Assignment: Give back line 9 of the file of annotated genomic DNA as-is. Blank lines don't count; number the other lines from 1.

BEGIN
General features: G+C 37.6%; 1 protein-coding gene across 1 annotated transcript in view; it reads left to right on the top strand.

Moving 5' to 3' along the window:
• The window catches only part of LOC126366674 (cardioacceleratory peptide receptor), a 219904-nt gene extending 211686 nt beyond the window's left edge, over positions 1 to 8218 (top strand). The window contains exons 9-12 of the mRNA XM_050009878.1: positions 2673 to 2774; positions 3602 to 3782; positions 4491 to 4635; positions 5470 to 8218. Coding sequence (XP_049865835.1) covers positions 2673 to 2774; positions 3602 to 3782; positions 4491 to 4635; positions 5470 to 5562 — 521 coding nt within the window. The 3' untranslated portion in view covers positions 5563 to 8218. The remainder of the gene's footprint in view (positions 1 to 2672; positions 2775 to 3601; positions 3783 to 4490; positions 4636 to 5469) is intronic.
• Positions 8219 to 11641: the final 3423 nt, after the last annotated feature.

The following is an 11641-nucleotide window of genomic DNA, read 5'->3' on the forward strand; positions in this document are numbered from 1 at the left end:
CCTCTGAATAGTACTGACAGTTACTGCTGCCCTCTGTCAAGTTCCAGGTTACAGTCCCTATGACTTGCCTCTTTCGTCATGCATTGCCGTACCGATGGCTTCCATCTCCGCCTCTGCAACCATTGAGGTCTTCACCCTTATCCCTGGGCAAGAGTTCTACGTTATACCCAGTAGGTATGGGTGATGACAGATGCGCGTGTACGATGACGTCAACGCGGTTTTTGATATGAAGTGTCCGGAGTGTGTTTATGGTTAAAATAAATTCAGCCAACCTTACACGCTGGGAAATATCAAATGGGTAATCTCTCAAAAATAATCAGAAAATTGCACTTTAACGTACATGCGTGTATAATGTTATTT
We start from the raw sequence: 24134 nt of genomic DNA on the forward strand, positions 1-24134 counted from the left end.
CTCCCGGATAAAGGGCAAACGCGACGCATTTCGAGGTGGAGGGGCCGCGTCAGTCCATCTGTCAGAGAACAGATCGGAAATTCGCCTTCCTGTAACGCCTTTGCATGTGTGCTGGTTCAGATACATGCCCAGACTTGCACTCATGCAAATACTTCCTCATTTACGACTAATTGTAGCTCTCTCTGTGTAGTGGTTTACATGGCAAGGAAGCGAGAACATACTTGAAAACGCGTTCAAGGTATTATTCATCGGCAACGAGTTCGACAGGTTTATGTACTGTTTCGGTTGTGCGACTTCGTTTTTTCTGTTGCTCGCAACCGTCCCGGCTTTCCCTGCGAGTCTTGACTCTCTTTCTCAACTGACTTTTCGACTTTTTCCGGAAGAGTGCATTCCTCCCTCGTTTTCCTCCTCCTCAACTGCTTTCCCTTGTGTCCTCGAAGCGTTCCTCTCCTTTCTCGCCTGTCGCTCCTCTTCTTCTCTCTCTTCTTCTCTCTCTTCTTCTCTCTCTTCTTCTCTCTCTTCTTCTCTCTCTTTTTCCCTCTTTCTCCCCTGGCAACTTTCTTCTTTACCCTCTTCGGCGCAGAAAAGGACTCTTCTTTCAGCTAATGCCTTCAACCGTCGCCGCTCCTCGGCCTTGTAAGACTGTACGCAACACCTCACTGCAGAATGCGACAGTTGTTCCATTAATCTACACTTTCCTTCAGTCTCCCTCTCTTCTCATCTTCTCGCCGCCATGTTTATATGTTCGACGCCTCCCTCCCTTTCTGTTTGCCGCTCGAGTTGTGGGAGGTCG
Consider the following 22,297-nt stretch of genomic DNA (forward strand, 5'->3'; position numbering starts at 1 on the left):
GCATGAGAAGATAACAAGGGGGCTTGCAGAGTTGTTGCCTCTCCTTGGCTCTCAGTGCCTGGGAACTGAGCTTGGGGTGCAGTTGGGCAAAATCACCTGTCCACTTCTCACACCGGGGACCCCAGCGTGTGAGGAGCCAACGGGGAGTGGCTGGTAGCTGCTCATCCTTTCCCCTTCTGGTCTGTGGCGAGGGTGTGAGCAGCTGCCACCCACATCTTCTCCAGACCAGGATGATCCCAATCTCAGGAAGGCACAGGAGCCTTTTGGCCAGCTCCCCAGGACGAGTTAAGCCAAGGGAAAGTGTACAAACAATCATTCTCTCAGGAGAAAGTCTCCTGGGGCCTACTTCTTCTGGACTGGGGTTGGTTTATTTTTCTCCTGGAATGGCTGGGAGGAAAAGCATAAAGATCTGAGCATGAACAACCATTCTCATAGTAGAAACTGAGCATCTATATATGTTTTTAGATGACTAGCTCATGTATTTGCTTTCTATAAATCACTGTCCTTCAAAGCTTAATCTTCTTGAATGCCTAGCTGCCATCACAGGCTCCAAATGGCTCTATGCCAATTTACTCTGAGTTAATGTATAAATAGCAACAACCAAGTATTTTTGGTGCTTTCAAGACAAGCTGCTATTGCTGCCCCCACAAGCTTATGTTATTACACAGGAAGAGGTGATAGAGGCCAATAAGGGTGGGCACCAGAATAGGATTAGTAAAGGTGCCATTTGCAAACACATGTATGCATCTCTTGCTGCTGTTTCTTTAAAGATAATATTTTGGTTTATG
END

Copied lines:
Consider the following 22,297-nt stretch of genomic DNA (forward strand, 5'->3'; position numbering starts at 1 on the left):